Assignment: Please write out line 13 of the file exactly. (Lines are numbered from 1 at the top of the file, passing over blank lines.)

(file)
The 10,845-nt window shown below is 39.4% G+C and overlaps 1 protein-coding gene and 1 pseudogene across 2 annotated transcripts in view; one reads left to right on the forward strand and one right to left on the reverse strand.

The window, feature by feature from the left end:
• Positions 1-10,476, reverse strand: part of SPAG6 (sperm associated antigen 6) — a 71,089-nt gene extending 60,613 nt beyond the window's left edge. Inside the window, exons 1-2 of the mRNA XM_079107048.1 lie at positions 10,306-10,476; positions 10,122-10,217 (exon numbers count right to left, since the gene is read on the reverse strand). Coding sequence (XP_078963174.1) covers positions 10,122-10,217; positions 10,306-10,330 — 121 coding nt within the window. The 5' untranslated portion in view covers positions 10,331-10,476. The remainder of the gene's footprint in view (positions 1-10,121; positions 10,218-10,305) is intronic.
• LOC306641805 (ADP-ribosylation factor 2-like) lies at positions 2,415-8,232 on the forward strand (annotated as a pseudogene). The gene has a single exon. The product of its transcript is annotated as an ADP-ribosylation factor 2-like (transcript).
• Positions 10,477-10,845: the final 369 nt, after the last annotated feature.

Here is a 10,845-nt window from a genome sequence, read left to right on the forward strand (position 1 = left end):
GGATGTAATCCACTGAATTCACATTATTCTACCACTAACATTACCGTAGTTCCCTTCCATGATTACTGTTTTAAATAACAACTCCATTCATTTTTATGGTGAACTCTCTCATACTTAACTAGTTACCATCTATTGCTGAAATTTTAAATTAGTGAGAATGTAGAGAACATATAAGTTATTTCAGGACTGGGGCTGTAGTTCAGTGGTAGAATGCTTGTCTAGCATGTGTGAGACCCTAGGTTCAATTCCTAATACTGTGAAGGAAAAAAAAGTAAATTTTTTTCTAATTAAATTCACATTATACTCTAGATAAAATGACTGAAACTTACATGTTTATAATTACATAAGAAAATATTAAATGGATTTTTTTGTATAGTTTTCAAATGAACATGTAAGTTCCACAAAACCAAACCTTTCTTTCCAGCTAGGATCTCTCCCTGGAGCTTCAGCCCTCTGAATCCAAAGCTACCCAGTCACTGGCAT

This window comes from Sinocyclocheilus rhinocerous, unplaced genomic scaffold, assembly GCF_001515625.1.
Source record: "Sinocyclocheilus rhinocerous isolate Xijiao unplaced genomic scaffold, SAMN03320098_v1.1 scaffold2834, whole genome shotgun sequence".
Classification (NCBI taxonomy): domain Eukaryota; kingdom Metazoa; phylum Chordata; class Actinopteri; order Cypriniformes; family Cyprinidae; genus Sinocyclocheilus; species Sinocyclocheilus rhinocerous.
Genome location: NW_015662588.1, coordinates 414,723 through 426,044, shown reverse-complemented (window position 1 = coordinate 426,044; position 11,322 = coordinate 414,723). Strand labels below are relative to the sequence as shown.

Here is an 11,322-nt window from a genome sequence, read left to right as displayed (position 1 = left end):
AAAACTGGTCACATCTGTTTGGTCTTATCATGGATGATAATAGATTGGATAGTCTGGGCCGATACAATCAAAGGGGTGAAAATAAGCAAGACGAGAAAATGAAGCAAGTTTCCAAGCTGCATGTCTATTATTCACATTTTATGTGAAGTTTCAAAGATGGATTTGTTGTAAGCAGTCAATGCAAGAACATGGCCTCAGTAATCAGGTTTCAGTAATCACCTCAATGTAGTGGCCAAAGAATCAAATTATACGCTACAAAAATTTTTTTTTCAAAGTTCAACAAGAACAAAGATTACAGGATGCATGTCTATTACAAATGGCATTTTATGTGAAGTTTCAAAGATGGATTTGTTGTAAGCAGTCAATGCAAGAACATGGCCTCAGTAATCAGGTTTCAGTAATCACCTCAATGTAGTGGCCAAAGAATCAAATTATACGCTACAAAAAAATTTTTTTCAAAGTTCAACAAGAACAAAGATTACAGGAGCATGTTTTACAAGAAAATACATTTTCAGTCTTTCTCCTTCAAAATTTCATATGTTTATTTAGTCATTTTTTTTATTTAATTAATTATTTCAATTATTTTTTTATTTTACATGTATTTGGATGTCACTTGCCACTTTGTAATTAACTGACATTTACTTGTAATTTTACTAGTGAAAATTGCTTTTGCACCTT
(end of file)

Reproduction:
AAAACTGGTCACATCTGTTTGGTCTTATCATGGATGATAATAGATTGGATAGTCTGGGCCGATACAATCAAAGGGGTGAAAATAAGCAAGACGAGAAAATGAAGCAAGTTTCCAAGCTGCATGTCTATTATTCACATTTTATGTGAAGTTTCAAAGATGGATTTGTTGTAAGCAGTCAATGCAAGAACATGGCCTCAGTAATCAGGTTTCAGTAATCACCTCAATGTAGTGGCCAAAGAATCAAATTATACGCTACAAAAATTTTTTTTTCAAAGTTCAACAAGAACAAAGATTACAGGATGCATGTCTATTACAAATGGCATTTTATGTGAAGTTTCAAAGATGGATTTGTTGTAAGCAGTCAATGCAAGAACATGGCCTCAGTAATCAGGTTTCAGTAATCACCTCAATGTAGTGGCCAAAGAATCAAATTATACGCTACAAAAAAATTTTTTTCAAAGTTCAACAAGAACAAAGATTACAGGAGCATGTTTTACAAGAAAATACATTTTCAGTCTTTCTCCTTCAAAATTTCATATGTTTATTTAGTCATTTTTTTTATTTAATTAATTATTTCAATTATTTTTTTATTTTACATGTATTTGGATGTCACTTGCCACTTTGTAATTAACTGACATTTACTTGTAATTTTACTAGTGAAAATTGCTTTTGCACCTT